There is an old Italian proverb which says traduttore tradittore, i.e., the translator is a traitor. As the American bishops discuss and debate the latest translation of the Roman Missal, the old battle lines are renewed: FORMAL CORRESPONDENCE vs. DYNAMIC EQUIVALENCE. Fifteen years ago I wrote my first article for Homiletic & Pastoral Review (HPR) entitled "The Desecration of Catholicism" where I exposed the deliberate and conspicuous absence of the SACRED, the HOLY in the ICEL translation of the Sacramentary we have had since 1970. Priests and parishioners are begging and pleading with our bishops to RESTORE holiness to our liturgical language. Lex orandi, lex credendi shows us that pedestrian prayers dilute doctrine. Yet, the arguments we hear and see in the media while the USCCB has its summer meeting focuses on a few instances of what some call archaic verbiage. This is a red herring. The real consternation lies with the vapid and vacuous vocabulary we see in the English translation of the Ordinary form of the Roman Missal. The typical Latin text, be it 1970 or 2000, uses the word sanctae (holy) in the response of the congregation after the priest says his offertory prayers at the preparation of the gifts: Suscipiat Dominus sacrificum de manibus tuis ad laudem et gloriam nominis sui, at utilitatem quoque nostram totiusque Ecclesiae suae sanctae. ICEL translated that into: May the Lord accept the sacrifice at your hands for the praise and glory of his name, for our good, and the good of all his Church. Note the obvious omission of the adjective "holy" whereas the typical Latin text uses it to describe the Church (Ecclesiae suae sanctae).
Words like holy, sacred, venerable, blessed, et al. are consistently missing in the English translation of the Latin text of the Missal. Present in the Latin but absent in the vernacular. Why? This is not an issue of archaisms. Nevertheless, why the zealous fervor to render our sacred worship banal? Why are pronouns referring to God no longer capitalized? Why the blatant removal of the adjective "Holy" whenever coupled with Eucharist, Mass, Bible, etc. As one who celebrates Holy Mass daily, I want an ELEGANT and ACCURATE translation of the typical Latin text. I need an English translation that is NOT prosaic or pedestrian. Many of my parishioners do not have post-graduate degrees but they are not so unsophisticated and illiterate that they must be given a translation that insults their intelligence and which will not edify their spirit. God deserves respect and divine worship needs to be REVERENT. Sanitizing liturgical texts of sacred language is self-defeating. Dumbing down insults the People of God. Sacred Liturgy needs a holy vocabulary to inspire the faithful to aspire to holiness. Accurate, elegant and edifying translations of the Roman Missal will fulfill the spiritual needs of the clergy and the faithful. Pretending that we are still on Sesame Street does nothing but erode Catholic worship to the level of bare recognition. No need to use Shakespearean or Elizabethen English, however, colloquial, mundane and hackneyed phrases will make the Sacred Liturgy bland and tasteless. The source and summit of our Christian life deserves BETTER.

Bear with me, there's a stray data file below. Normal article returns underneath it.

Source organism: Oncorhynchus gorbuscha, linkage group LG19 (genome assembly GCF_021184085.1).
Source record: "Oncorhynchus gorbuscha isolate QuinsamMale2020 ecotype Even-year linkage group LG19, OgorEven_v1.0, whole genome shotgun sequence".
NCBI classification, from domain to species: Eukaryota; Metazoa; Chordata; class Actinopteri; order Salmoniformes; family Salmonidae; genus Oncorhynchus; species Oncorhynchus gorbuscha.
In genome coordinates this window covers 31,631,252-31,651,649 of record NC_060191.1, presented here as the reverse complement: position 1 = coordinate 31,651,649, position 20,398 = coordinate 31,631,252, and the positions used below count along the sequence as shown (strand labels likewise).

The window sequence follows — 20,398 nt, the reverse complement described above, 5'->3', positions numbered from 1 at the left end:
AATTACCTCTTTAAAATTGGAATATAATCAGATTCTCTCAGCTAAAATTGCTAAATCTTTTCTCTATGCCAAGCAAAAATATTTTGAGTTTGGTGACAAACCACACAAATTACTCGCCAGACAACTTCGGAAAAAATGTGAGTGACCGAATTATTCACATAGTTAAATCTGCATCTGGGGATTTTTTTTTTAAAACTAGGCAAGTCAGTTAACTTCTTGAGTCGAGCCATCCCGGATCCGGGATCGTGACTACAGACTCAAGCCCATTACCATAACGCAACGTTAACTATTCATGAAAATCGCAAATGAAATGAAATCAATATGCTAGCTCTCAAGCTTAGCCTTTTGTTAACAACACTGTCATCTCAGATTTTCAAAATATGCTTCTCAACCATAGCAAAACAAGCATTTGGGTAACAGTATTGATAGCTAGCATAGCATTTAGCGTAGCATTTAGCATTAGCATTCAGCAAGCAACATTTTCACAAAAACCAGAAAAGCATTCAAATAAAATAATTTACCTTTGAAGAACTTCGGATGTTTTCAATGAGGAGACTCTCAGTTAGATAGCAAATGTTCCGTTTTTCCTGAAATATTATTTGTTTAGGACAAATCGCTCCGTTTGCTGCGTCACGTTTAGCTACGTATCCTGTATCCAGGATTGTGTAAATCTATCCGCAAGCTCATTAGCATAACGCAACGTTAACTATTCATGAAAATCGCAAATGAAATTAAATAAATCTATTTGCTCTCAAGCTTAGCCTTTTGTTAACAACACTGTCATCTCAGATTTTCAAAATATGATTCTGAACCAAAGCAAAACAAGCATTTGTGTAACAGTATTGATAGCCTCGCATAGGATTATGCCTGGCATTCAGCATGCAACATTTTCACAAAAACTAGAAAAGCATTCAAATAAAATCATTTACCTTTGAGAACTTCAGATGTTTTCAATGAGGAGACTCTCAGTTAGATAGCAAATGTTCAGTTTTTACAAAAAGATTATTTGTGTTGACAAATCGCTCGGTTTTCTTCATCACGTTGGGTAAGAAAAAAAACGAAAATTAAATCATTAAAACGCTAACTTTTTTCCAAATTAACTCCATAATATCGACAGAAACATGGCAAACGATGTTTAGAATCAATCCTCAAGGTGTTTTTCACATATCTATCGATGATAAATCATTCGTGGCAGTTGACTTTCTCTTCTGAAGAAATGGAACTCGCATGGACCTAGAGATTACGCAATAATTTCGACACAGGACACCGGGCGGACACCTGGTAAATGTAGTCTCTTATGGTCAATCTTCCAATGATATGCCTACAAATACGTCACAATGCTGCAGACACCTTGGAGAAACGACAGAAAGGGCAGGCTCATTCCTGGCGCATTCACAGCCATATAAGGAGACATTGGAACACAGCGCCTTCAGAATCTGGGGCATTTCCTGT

Your Sunday Sermon Notes - Was there a good point in the sermon you heard for this Sunday? In the older, traditional form, today is Good Shepherd Sunday, by the way.
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